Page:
- show that you have enough money to take care of yourself and your family members during your stay in Canada and to return home;
- obey the law and have no record of criminal activity (we may ask you to give us a police clearance certificate);
- not be a danger to Canada’s security;
- be in good health and have a medical exam, if needed;
- not plan to work for an employer listed with the status “ineligible” on the list of employers who failed to comply with the conditions;
- not plan to work for an employer who, on a regular basis, offers striptease, erotic dance, escort services or erotic massages; and
- give the officer any other documents they ask for to prove you can enter the country.
How do I find a job in Canada?
There are several ways to find a job in Canada, depending on your education and experience. You may apply through popular job sites, employer websites or recruitment services.
Here are some of the popular job sites that you may consider:
There are several recruitment services who may also be able to connect you with prospective employers. You may also want to consider applying through job sites that are very specific to your industry or field of expertise. You will find many of them in Canada.
Do I need to pay to get a job?
No, you do not have to pay anyone to find a job. Be aware that there are many recruitment agencies or fake immigration consultants who may promise you a job and may even show you an LMIA for a job that meets your needs and will ask for a payment.
Remember! As an employee, you are not required to make any payment, other than the work permit holder fee:
- If you are applying for an employer-specific work permit, you must pay the work permit processing fee.
- If you are applying for an open work permit, you usually have to pay the open work permit holder fee and the work permit processing fee at the same time.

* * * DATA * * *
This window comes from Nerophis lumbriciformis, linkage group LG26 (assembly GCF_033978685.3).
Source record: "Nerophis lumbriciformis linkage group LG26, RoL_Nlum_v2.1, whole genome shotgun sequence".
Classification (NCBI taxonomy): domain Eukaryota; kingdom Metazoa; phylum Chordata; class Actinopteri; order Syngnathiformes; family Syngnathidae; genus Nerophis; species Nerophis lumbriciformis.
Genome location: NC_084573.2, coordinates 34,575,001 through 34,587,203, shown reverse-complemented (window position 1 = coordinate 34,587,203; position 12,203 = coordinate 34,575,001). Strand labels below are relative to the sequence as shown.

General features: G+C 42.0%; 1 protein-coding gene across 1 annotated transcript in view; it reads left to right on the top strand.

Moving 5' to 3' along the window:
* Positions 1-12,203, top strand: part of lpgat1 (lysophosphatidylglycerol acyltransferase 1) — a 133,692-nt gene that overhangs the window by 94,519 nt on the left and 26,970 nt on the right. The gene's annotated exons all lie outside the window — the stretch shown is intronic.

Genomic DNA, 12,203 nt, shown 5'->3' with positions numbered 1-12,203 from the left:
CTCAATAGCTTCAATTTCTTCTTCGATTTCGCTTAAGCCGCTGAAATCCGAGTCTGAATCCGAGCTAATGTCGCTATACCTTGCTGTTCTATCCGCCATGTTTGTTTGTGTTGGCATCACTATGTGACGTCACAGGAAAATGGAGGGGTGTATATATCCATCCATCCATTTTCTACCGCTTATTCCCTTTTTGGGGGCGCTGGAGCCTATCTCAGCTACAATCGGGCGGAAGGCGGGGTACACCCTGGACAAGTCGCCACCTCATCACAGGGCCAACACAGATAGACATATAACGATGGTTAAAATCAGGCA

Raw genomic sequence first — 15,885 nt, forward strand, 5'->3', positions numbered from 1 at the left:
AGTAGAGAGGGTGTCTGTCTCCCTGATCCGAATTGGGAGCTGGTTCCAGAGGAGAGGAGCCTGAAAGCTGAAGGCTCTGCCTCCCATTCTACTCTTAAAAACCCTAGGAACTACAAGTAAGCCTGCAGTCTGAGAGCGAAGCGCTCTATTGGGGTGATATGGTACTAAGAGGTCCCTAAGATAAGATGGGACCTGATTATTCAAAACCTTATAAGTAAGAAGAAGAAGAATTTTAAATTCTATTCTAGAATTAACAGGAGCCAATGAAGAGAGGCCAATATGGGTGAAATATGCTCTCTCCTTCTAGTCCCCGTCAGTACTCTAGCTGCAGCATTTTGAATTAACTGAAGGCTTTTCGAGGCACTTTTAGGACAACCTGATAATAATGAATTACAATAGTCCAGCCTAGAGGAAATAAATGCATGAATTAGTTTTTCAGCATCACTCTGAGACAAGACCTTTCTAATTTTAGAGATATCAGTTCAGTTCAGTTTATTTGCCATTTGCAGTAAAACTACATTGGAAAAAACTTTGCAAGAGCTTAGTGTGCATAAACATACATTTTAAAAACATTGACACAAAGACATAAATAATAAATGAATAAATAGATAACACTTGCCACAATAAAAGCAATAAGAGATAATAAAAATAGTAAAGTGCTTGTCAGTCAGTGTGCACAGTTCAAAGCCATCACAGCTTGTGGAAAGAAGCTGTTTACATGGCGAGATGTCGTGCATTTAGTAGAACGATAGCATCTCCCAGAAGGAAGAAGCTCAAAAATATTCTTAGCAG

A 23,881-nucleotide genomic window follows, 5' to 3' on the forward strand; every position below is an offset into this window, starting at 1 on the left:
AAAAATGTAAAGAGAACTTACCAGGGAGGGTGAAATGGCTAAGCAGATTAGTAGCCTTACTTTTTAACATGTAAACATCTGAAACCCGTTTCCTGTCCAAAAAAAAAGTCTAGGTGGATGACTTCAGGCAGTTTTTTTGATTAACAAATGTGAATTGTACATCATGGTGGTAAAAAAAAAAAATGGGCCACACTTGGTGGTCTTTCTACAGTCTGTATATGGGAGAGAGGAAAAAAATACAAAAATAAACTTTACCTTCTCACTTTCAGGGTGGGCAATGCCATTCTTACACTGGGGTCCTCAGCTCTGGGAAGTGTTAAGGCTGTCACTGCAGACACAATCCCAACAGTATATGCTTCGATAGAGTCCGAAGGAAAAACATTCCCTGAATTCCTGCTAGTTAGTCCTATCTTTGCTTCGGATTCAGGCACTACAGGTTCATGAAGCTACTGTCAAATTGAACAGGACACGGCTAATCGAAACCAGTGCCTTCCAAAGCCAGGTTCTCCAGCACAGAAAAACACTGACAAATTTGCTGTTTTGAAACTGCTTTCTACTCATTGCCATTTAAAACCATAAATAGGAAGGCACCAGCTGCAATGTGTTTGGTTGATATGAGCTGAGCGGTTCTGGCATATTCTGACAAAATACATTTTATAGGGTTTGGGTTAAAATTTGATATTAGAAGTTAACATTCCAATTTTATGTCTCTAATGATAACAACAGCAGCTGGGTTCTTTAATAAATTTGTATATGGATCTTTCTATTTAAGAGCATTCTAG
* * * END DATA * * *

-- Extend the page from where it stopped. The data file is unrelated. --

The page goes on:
Other than this, you do not have to make any payments. Click here to learn how to spot a fake immigration consultant or lawyer.
Can I apply for a work permit from outside Canada?
Yes, you can. Anyone can apply before they enter Canada. However, there may be visa office requirements that you need to meet depending on what country or territory you’re applying from. Make sure you follow the instructions for how to apply.
How can I apply for a work permit if I’m in Canada already?
Certain types of work permit applications can be submitted for processing within Canada if the worker is already inside Canada when the application is submitted. Other types of work permit applications are still processed outside Canada at the visa office responsible for applications in the applicant’s country of nationality, even if the applicant is already physically inside Canada. Either way, an application for a work permit can still be submitted for an applicant who is physically inside Canada when the application goes into process.
I need more information, can you help?
You’ve come to the right place. For more information and to apply for a work permit, or even to know what to expect after filing your application, reach out to our team today.